See the latest Australian dollar analysis here:
DXY was roughly flat last night EUR up:
Australian dollar is an energy rocket:
Oil held on, gold fell:
Base metals found a bid:
Big miners too:
Even EM stocks:
Though junk refused to play:
As yields roared higher:
Westpac has the wrap:
US weekly initial jobless claims were 326k (vs 348k expected, 364k prior), with continuing claims at 2714k (vs 2766k expected, 2811k prior). This data, plus yesterday’s ADP outturn, bode well for Friday’s payrolls data.
FOMC member Mester expects the employment mandate to be reached by the end of 2022. On inflation, there is a lot of uncertainty over the outlook, with both supply and demand factors – mainly pandemic related – boosting inflation. She warned that an increase in inflation expectations could be a sign that prices are being driven more by demand than supply constraints, but that is not her base case. On wages, although they have risen, it hasn’t been a problem given the rise in productivity. She also cautioned that monetary policy should not respond to supply shocks.
Senator Schumer (Democrat) affirmed that a short term debt ceiling deal has been reached, and there will be a vote later today. While the extension is only until is only until December, it does take the immediate risk of a default off the table.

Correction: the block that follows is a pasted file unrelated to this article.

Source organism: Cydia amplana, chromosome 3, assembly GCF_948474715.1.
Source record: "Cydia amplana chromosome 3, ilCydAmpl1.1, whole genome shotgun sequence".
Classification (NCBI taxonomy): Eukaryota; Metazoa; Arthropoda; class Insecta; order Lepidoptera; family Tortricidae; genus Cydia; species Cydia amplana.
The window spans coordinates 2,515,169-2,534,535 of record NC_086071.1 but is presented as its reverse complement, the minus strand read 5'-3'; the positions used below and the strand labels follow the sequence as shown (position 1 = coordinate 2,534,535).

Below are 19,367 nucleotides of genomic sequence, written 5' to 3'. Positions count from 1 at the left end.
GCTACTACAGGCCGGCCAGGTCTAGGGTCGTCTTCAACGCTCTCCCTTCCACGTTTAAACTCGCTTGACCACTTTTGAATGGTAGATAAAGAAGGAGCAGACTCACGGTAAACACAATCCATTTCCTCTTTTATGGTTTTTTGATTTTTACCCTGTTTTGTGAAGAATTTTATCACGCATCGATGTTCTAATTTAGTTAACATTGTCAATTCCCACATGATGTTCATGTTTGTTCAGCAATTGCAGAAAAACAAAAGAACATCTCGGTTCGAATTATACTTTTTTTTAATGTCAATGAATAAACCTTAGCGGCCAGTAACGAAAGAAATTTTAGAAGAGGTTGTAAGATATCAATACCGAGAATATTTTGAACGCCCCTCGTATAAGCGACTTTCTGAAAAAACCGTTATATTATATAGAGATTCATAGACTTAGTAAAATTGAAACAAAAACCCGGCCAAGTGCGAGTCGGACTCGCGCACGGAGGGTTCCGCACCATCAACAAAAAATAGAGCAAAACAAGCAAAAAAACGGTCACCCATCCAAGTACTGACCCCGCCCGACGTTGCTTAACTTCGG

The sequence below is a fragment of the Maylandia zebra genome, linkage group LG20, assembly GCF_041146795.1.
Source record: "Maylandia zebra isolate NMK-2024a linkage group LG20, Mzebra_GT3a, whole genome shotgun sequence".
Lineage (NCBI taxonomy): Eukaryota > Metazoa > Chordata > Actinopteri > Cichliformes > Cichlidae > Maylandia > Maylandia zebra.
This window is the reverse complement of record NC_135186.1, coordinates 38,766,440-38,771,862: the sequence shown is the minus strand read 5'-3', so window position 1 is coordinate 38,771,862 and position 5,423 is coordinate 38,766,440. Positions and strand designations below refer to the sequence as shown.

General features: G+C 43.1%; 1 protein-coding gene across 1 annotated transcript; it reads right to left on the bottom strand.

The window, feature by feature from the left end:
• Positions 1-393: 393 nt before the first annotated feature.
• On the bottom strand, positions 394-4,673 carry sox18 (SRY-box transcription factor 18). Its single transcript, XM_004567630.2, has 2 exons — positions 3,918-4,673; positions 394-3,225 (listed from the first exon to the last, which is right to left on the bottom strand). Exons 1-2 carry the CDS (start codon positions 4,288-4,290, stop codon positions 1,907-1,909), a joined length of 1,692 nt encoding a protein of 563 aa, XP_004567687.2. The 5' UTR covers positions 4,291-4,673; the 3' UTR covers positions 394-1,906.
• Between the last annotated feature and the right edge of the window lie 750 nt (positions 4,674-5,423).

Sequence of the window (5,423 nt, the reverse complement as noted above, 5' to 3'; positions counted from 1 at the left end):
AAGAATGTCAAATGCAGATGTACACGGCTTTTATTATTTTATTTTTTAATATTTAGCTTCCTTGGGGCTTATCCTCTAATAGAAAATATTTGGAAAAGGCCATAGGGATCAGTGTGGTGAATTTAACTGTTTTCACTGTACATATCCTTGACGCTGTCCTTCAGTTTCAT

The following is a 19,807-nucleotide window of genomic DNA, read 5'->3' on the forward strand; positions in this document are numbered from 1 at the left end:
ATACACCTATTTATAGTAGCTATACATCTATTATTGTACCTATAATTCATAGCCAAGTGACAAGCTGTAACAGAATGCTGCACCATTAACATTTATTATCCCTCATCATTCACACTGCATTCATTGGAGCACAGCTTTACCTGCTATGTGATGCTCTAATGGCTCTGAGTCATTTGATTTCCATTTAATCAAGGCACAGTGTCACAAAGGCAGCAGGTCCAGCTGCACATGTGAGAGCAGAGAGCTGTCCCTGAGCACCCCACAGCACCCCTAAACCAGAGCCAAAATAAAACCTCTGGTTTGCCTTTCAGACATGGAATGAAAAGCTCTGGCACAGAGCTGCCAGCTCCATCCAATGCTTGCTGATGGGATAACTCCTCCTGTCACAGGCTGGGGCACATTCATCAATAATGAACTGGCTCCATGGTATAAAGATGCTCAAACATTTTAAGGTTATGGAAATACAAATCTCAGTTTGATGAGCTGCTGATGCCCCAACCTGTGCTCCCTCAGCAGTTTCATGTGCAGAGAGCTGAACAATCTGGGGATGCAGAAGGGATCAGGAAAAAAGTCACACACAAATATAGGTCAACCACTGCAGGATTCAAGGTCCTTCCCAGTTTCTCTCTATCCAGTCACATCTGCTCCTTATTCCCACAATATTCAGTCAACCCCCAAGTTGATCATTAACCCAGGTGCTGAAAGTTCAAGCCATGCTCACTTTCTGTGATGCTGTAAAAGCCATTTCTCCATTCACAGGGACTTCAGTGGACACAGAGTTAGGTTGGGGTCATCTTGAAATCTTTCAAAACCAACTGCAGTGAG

Australia: The housing market will be a particular focus of the October RBA Financial Stability Review.
China: TheSeptember Caixin China services PMI is expected to rise after the NBS services PMI reported a strong bounce(market f/c: 49.2).
US: Westpac is forecasting a robust print of 600k (market consensus is 500k) for September non-farm payrolls and for the unemployment rate to fall to 5.0% (market at 5.1%), in part because of lagging participation. Lingering supply issues should support average hourly earnings (WBC f/c: 0.4%).
Not much news so we’ll have to put this sudden burst of bullishness down to the debt ceiling can kick and, more importantly, the obvious progress being made in the Biden stimulus.
Nonetheless, I maintain that things are getting worse not better. Biden’s stimulus is a year away from any impact on growth:
- US growth is slowing fast into its fiscal cliff.
- Chinese growth is slowing even faster and its property bust will put the brakes on the European recovery in due course.
- The energy shock is going to make it all worse, and
- trick the Fed into taper while driving up DXY as everything loses steam.
You tell me what comes next:
There’s no doubt the energy crisis is supportive short-term for AUD but I am still bearish.